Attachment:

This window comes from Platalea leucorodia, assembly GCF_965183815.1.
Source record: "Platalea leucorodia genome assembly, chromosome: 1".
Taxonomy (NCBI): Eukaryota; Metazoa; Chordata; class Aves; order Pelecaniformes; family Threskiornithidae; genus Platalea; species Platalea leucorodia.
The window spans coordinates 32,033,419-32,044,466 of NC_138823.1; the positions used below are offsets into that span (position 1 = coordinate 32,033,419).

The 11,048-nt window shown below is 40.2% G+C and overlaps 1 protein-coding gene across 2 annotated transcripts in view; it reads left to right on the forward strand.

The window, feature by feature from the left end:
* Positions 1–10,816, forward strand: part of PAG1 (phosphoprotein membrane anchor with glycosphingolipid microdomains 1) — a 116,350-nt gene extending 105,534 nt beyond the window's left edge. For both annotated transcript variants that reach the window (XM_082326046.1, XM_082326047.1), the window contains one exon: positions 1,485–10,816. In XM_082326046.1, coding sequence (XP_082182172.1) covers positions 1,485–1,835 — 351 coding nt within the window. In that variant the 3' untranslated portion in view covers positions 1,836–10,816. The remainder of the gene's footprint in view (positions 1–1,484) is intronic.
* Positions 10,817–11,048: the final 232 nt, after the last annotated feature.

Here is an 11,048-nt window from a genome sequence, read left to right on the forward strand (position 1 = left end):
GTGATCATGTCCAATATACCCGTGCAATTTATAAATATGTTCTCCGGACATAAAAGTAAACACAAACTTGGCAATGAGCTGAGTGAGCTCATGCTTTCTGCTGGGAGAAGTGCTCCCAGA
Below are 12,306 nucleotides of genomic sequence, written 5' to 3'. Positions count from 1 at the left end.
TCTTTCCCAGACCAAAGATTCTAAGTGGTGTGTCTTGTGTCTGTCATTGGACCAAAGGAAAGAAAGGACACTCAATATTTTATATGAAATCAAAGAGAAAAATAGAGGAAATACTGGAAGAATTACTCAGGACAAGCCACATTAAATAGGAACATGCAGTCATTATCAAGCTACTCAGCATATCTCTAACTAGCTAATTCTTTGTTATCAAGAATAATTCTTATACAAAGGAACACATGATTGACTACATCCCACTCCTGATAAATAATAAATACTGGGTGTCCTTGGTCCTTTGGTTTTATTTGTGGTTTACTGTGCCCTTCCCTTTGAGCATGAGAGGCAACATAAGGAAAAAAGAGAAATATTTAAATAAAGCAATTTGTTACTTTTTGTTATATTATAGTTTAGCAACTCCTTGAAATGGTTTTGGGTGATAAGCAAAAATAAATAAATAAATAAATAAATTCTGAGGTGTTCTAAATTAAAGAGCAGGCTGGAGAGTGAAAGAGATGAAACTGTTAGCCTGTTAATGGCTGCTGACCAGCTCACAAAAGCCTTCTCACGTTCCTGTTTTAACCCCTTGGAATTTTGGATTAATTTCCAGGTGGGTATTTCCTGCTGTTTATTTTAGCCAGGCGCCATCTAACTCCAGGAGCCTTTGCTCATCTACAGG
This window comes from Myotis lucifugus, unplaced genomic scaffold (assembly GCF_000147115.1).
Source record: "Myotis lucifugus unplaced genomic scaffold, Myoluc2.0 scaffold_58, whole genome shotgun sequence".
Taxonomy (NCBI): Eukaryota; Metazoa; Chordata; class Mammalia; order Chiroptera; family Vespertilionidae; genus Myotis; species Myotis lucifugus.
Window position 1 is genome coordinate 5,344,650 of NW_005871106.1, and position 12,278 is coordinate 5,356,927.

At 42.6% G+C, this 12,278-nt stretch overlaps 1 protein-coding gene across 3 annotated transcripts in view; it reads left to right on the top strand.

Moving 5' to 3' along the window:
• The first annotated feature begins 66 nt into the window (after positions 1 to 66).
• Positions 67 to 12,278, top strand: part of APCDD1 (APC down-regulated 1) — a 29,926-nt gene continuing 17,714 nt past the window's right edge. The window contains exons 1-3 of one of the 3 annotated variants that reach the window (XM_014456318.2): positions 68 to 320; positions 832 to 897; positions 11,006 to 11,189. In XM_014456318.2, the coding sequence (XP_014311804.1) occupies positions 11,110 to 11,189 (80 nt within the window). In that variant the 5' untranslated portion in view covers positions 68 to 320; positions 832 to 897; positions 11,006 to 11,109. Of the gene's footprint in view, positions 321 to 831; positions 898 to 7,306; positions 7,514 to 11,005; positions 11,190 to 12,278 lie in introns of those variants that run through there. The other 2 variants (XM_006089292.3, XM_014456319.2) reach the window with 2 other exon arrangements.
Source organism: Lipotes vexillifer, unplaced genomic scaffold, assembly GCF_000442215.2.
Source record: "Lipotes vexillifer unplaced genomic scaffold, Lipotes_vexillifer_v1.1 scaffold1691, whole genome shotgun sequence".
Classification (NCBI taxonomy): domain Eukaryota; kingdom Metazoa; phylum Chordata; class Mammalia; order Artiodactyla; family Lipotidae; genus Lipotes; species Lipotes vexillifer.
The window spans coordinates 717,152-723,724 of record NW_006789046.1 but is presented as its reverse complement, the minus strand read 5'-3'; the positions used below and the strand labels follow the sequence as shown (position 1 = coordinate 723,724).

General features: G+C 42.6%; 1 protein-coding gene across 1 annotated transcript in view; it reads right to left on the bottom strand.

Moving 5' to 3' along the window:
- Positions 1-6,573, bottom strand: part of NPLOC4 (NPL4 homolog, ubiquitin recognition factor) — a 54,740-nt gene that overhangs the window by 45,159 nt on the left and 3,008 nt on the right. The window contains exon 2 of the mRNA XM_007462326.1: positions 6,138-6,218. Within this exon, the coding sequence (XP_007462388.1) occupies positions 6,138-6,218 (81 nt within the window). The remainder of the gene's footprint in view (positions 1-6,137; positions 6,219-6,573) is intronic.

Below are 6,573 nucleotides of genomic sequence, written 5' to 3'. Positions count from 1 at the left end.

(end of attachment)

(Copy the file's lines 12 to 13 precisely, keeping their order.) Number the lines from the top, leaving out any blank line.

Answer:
TCTTTCCCAGACCAAAGATTCTAAGTGGTGTGTCTTGTGTCTGTCATTGGACCAAAGGAAAGAAAGGACACTCAATATTTTATATGAAATCAAAGAGAAAAATAGAGGAAATACTGGAAGAATTACTCAGGACAAGCCACATTAAATAGGAACATGCAGTCATTATCAAGCTACTCAGCATATCTCTAACTAGCTAATTCTTTGTTATCAAGAATAATTCTTATACAAAGGAACACATGATTGACTACATCCCACTCCTGATAAATAATAAATACTGGGTGTCCTTGGTCCTTTGGTTTTATTTGTGGTTTACTGTGCCCTTCCCTTTGAGCATGAGAGGCAACATAAGGAAAAAAGAGAAATATTTAAATAAAGCAATTTGTTACTTTTTGTTATATTATAGTTTAGCAACTCCTTGAAATGGTTTTGGGTGATAAGCAAAAATAAATAAATAAATAAATAAATTCTGAGGTGTTCTAAATTAAAGAGCAGGCTGGAGAGTGAAAGAGATGAAACTGTTAGCCTGTTAATGGCTGCTGACCAGCTCACAAAAGCCTTCTCACGTTCCTGTTTTAACCCCTTGGAATTTTGGATTAATTTCCAGGTGGGTATTTCCTGCTGTTTATTTTAGCCAGGCGCCATCTAACTCCAGGAGCCTTTGCTCATCTACAGG
This window comes from Myotis lucifugus, unplaced genomic scaffold (assembly GCF_000147115.1).